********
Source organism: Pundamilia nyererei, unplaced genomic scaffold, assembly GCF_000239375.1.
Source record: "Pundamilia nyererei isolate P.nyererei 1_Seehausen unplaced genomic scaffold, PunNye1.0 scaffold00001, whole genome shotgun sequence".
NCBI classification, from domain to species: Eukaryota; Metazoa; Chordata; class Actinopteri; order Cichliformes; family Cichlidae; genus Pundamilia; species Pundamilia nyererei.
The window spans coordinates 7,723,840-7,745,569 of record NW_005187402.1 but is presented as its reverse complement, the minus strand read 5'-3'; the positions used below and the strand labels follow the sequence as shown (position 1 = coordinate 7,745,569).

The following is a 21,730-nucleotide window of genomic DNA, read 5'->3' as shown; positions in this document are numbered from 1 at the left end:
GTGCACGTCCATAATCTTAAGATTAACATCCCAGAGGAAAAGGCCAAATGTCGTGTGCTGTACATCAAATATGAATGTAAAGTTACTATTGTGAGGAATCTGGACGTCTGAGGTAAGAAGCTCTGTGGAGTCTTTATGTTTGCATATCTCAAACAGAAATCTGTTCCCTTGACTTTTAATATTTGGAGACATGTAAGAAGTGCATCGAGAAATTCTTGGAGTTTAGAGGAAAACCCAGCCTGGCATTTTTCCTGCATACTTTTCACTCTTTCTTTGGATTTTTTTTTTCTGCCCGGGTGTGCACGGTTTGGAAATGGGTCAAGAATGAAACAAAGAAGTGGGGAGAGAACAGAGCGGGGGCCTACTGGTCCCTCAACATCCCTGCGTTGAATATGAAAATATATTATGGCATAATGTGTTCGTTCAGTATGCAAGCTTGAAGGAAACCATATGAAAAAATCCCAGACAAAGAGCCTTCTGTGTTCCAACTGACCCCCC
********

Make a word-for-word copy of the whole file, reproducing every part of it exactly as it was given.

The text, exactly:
Source organism: Pundamilia nyererei, unplaced genomic scaffold, assembly GCF_000239375.1.
Source record: "Pundamilia nyererei isolate P.nyererei 1_Seehausen unplaced genomic scaffold, PunNye1.0 scaffold00001, whole genome shotgun sequence".
NCBI classification, from domain to species: Eukaryota; Metazoa; Chordata; class Actinopteri; order Cichliformes; family Cichlidae; genus Pundamilia; species Pundamilia nyererei.
The window spans coordinates 7,723,840-7,745,569 of record NW_005187402.1 but is presented as its reverse complement, the minus strand read 5'-3'; the positions used below and the strand labels follow the sequence as shown (position 1 = coordinate 7,745,569).

The following is a 21,730-nucleotide window of genomic DNA, read 5'->3' as shown; positions in this document are numbered from 1 at the left end:
GTGCACGTCCATAATCTTAAGATTAACATCCCAGAGGAAAAGGCCAAATGTCGTGTGCTGTACATCAAATATGAATGTAAAGTTACTATTGTGAGGAATCTGGACGTCTGAGGTAAGAAGCTCTGTGGAGTCTTTATGTTTGCATATCTCAAACAGAAATCTGTTCCCTTGACTTTTAATATTTGGAGACATGTAAGAAGTGCATCGAGAAATTCTTGGAGTTTAGAGGAAAACCCAGCCTGGCATTTTTCCTGCATACTTTTCACTCTTTCTTTGGATTTTTTTTTTCTGCCCGGGTGTGCACGGTTTGGAAATGGGTCAAGAATGAAACAAAGAAGTGGGGAGAGAACAGAGCGGGGGCCTACTGGTCCCTCAACATCCCTGCGTTGAATATGAAAATATATTATGGCATAATGTGTTCGTTCAGTATGCAAGCTTGAAGGAAACCATATGAAAAAATCCCAGACAAAGAGCCTTCTGTGTTCCAACTGACCCCCC